Eldersburg group studies annexation

December 16, 1993|By Gail Hare | Gail Hare,Staff Writer

The Sykesville town manager has made public a local group's interest in annexing several hundred Eldersburg residences into the town.

At the council session Monday, Town Manager James L. Schumacher read a letter from the South Carroll Coalition acknowledging a recent meeting with town officials.

"We are at such a preliminary stage," said Kathleen Horneman, president of the coalition, which represents several Eldersburg communities. "We acted on requests from several members when we met with Sykesville."

Ms. Horneman said the coalition is exploring several options that would give Eldersburg residents planning authority and more police protection. Members also are considering incorporating the Eldersburg area. Ms. Horneman called both ideas "tentative at best."

"This annexation meeting is no different from last spring, when we contacted the Maryland Municipal League about incorporating," she said.

On both occasions, Ms. Horneman said, "we had asked for confidentiality."

The coalition is gathering information and is not prepared to make any announcement on annexation or incorporation, she said. Members hope to organize informational meetings in the spring and present all the options to residents who live within the proposed boundaries.

"I personally think Eldersburg is its own town and needs its own image," Ms. Horneman said .

Incorporation would take about five years, she said.

"That is too long to wait for planning and zoning authority," she said. "We want to avoid the rape of the land going on here and slow down growth until we can catch up."

Annexation also would mean increased police protection in the Eldersburg area, where about 45 percent of Carroll County crime occurs and where four resident state troopers patrol, Ms. Horneman said.

"Sykesville police are here frequently anyway assisting the state police," she said.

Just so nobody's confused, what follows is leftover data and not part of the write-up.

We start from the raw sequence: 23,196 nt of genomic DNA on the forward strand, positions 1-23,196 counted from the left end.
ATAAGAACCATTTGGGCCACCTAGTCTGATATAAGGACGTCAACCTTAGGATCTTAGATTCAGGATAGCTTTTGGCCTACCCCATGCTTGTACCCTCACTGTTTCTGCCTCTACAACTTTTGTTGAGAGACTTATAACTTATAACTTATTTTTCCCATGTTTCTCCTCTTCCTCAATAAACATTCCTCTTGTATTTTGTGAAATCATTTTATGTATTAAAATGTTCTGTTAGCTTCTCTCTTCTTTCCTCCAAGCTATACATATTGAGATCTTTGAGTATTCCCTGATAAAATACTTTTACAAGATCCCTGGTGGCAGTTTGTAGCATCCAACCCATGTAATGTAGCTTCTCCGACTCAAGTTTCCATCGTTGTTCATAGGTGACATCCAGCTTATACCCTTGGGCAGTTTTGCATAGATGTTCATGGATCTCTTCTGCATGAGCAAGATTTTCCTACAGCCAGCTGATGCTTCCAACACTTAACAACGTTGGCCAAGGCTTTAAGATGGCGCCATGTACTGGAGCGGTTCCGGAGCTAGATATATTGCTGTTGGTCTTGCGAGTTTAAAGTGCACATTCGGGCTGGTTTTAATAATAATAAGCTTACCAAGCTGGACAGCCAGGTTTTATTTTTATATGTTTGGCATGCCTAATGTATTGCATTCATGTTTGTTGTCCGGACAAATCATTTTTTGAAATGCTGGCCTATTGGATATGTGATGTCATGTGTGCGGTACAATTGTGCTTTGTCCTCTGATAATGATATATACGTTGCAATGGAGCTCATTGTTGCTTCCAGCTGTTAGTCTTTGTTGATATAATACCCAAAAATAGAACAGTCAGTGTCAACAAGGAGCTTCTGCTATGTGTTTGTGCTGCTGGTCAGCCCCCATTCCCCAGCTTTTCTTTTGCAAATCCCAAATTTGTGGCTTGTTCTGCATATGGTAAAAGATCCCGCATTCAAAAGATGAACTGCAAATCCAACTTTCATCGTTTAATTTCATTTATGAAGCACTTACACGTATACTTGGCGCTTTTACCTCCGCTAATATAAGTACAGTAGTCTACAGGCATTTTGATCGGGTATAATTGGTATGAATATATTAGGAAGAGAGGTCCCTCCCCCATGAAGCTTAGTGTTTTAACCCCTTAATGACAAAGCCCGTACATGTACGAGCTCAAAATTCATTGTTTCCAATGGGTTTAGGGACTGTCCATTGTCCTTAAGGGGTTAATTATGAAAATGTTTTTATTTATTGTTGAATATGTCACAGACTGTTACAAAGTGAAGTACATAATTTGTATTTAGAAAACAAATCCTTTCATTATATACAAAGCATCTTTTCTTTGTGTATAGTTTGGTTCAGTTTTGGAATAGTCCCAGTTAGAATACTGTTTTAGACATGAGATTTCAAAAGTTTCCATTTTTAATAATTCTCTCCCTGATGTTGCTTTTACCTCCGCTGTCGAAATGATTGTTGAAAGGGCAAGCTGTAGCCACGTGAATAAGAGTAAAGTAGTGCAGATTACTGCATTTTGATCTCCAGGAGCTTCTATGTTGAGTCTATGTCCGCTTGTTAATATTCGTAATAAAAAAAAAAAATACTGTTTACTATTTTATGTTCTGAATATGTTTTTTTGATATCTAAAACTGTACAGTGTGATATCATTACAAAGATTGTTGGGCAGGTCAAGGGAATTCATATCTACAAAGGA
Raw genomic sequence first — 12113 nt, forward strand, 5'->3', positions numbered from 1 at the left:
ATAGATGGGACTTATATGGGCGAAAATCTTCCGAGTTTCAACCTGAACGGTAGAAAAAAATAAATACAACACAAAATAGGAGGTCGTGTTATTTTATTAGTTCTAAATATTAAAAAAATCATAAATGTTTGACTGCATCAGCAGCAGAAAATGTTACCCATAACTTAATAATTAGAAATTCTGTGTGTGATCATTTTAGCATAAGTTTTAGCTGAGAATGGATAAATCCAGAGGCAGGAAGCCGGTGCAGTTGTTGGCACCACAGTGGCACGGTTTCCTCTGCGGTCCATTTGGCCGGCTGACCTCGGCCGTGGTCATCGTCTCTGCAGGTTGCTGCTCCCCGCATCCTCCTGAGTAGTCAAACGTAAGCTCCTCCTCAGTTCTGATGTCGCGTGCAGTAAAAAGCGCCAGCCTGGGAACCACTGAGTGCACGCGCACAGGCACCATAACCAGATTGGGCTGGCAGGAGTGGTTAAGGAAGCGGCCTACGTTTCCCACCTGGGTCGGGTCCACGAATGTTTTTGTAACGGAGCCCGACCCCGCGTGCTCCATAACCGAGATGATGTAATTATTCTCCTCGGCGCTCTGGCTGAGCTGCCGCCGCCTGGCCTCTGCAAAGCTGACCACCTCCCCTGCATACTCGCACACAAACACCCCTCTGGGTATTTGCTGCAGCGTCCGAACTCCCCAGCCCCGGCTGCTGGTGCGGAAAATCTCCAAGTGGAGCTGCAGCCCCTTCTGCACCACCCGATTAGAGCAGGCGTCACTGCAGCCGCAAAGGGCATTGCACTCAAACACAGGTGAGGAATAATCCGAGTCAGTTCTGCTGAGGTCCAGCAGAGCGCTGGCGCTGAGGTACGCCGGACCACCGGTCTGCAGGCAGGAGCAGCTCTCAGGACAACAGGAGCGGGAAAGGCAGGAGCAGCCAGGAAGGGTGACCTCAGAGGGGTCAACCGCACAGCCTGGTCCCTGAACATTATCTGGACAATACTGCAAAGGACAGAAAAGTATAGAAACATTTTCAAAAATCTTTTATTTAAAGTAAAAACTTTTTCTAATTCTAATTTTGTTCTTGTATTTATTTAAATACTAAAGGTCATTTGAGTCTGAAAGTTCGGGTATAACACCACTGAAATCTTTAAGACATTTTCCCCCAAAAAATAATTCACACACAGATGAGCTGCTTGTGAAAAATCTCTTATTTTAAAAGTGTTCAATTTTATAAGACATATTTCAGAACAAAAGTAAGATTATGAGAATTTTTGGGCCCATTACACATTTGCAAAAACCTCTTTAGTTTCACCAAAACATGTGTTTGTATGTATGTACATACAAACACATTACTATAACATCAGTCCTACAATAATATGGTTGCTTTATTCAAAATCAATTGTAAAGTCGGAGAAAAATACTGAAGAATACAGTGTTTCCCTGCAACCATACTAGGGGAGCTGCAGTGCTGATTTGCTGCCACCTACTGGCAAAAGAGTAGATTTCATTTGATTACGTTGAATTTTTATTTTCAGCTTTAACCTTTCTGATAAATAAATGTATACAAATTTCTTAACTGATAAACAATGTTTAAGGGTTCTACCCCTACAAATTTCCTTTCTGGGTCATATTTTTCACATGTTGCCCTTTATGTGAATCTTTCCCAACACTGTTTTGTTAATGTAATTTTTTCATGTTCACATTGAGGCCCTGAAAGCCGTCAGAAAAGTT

Sykesville Police Chief Wallace Mitchell said his officers went outside town limits 29 times last month in response to state police calls for assistance.

"Personally, I think it would be easier if the area was part of the town," he said.

Chief Mitchell said his department frequently receives calls from South Carroll residents who wonder why town officers can't respond.

"They live close and have a Sykesville address, but they are not within our corporate limits," he said. "We can't go unless the state police call us for backup."

Annexation would require "beefing up" the six-member municipal force considerably, Chief Mitchell said. "There should be 2.8 officers per 1,000 residents," he said.

The annexation idea is so preliminary that it is not clear how much Sykesville's population of 2,534 would be increased.

Shelley Counts, a coalition member, said that although Eldersburg residents want more police protection, she is unsure of their willingness to pay town property taxes -- 82 cents per hundred dollars of assessed value -- in addition to county taxes.

"A lot of people down here want more police and to hold onto their wallets at the same time," she said.

Sykesville Mayor Kenneth W. Clark said the town is reviewing its options.

"There are benefits and drawbacks to Sykesville, which could pick up the industrial property it sorely lacks," he said. "If there is genuine interest, we might explore the possibilities."

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